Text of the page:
This exercise uses quarter notes. This means that every note will fall on a single beat. When using a metronome with this exercise, you can set the metronome to a tempo that is comfortable for you, allowing you to alternate pick with one note for every beat.
You can then do downstrokes on beats 1 and 3, and upstrokes for 2 and 4. After this technique starts flowing in comfortably, you can then increase the tempo of the metronome slowly.
This exercise is designed to break the beat down into sub-divisions. Rather than playing the crotches on the beat, it gets split into eighth notes. This means that you will now hit two notes for every beat. By doing so, the “and” in between the beats is produced.
This new note that exists in between the beats now changes the pattern for alternate picking. The downstrokes will fall on every beat, while the upstrokes will fall on the “and” for every beat.
As you use a metronome for this exercise, it is important to hit two consistent and clear notes for every beat. You can do so by starting at a comfortable and slower pace, allowing you to split the beat easily while working the tempo up the moment you become comfortable.
If you match the tempo together with the previous exercise, it will feel twice as fast since you will now be picking twice as many notes with the same number of beats. If you focus on your accuracy and consistency, you may find this exercise easier to accomplish at a slower tempo than the previous one. Afterward, you can increase the speed higher after cleaning up the technique.
Other Factors to Consider
Before you eventually become a master in tremolo picking, it is expected that you will deal with some challenges along the way. In fact, nobody becomes an expert without going through some trial and error experiences.
There are things that you can anticipate early on. This includes some soreness and fatigue, especially in the wrist and the elbow joints of your right arm.
Some of these annoying issues are unavoidable, but will certainly go away along with continued practice.
To help you deal with these challenges, there are things that you can do.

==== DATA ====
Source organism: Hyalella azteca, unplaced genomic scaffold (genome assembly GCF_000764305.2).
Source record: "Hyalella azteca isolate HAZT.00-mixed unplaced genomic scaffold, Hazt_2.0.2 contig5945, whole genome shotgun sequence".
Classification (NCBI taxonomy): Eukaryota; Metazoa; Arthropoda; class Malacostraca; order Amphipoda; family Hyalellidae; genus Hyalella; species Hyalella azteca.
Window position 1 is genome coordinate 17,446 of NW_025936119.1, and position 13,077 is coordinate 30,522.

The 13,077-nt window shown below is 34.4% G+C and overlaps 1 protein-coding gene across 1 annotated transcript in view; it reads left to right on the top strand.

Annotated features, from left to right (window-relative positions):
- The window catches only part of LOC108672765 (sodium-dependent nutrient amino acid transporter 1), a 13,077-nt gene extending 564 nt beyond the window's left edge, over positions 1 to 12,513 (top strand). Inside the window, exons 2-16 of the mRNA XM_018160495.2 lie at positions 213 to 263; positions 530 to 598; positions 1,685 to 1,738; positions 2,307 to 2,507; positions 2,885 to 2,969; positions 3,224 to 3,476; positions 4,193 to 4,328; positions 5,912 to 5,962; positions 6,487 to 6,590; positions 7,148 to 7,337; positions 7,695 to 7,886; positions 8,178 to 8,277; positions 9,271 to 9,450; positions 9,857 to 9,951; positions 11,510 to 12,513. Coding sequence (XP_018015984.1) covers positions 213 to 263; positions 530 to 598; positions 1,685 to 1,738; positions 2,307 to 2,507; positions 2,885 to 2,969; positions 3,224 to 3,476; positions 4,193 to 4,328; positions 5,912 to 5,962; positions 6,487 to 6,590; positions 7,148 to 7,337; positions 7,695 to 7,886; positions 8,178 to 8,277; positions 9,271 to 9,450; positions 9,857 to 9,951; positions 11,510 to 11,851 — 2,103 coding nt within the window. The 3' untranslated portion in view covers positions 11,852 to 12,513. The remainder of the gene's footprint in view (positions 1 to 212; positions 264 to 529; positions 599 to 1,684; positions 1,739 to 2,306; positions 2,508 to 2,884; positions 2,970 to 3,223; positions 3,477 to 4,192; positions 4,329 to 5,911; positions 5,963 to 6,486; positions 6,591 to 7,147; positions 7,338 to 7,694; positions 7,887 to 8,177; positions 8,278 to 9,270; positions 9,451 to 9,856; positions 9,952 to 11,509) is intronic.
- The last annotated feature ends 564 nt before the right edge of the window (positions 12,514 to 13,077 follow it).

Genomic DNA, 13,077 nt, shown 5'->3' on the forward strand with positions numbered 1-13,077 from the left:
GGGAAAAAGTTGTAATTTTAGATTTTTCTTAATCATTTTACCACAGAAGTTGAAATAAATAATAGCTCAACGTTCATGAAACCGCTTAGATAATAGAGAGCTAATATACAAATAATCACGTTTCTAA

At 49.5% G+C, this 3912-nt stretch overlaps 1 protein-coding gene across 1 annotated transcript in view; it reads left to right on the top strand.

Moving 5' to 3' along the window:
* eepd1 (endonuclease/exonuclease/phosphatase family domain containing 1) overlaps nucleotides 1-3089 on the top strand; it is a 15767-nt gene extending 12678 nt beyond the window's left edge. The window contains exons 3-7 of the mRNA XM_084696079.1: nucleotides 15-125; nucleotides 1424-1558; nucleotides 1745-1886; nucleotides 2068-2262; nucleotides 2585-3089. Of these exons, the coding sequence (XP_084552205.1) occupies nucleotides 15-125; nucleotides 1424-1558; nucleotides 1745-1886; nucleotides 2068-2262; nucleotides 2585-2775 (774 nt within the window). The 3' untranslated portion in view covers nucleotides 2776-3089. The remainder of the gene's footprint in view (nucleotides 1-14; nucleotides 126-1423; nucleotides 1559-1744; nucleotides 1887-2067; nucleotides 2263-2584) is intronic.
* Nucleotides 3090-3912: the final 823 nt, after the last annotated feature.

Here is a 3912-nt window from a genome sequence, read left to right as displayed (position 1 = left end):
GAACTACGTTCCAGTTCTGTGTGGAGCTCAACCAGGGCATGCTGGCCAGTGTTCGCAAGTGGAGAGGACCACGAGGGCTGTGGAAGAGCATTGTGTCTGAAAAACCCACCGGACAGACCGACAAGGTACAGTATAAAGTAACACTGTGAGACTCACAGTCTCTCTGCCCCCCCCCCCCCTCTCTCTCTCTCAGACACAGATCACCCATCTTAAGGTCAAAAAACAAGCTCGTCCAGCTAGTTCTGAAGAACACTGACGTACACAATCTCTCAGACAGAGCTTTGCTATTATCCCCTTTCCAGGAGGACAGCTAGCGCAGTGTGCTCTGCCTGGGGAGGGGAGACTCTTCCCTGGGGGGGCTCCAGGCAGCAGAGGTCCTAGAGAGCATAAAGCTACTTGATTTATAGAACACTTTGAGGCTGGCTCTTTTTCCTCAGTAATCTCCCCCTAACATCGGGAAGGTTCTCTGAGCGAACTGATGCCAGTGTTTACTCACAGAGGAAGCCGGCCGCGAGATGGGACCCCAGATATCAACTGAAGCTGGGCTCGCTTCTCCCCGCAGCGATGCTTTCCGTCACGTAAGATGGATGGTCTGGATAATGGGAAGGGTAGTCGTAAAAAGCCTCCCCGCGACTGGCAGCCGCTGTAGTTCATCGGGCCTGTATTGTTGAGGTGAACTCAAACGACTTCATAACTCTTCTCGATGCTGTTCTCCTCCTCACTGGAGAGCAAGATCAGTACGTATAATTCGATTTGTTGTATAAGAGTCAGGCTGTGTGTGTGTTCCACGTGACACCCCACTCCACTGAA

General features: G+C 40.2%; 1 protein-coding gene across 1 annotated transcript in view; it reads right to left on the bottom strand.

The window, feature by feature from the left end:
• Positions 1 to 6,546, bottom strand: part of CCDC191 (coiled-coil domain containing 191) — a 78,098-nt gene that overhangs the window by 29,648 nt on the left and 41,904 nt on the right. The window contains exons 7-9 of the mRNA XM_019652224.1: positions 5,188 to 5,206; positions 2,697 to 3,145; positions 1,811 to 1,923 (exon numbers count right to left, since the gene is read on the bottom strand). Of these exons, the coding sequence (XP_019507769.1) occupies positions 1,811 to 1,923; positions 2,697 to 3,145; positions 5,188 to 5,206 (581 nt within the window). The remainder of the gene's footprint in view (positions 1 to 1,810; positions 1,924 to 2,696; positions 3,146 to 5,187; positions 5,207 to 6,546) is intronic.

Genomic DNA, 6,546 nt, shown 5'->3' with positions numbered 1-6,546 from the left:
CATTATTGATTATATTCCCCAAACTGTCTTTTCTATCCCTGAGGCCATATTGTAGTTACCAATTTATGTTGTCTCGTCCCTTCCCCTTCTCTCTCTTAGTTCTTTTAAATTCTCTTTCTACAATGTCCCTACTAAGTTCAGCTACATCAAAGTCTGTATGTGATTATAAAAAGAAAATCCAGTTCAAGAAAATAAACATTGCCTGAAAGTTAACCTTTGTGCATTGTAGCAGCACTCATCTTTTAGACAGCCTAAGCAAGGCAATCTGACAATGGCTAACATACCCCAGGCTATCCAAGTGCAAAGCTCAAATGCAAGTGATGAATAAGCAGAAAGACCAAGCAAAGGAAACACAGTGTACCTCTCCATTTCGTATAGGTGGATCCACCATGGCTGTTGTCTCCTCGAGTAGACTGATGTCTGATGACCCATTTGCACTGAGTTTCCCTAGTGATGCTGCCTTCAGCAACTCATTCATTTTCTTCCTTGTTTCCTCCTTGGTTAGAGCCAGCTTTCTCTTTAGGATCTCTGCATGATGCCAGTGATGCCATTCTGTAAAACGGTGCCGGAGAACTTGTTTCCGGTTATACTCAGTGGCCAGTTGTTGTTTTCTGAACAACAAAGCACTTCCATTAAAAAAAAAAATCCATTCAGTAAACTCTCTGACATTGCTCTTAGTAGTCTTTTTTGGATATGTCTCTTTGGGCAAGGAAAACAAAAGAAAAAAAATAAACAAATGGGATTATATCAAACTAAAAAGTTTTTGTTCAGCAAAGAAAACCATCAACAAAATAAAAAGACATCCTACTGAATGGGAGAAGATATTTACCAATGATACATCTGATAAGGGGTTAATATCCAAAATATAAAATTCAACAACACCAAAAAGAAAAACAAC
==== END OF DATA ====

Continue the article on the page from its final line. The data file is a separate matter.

Avoid tense on the forearm
You will notice your forearm naturally tensing up, particularly when you attempt to pick up at higher speeds. Avoid this reflex of your forearm as much as possible in order to lessen the soreness.
Use your wrist well
Most movements required for tremolo picking comes from the wrist joints, not on the elbow. As such, make sure that your wrists are used well.
Stay on the safe side
True, it is important to challenge yourself in order to improve. However, it is even more effective to play within the speed in which you are comfortable, even though it seems very easy for you. As a matter of fact, it would be faster for you to become better in tremolo picking if you spend your time practicing below your threshold in speed.
Fingerstyle, picking, and thickness
It is very important to understand that thicker picks are usually more stubborn for tremolo picking. It may work better and easier for you to use a thin or medium pick for early practice sessions, as they are somewhat more forgiving than thicker ones.
The flimsiness of thin picks will work better for the fastback and forth movement of the strings. There are some who find it easier to do tremolo picking when using their own fingers.
Whether you are to use a pick or your fingers, it is totally up to you. You may want to experiment with both of these options and see which approach works best for you. If you end up choosing the pick, you may want to start with something light, and eventually working your way up in terms of thickness.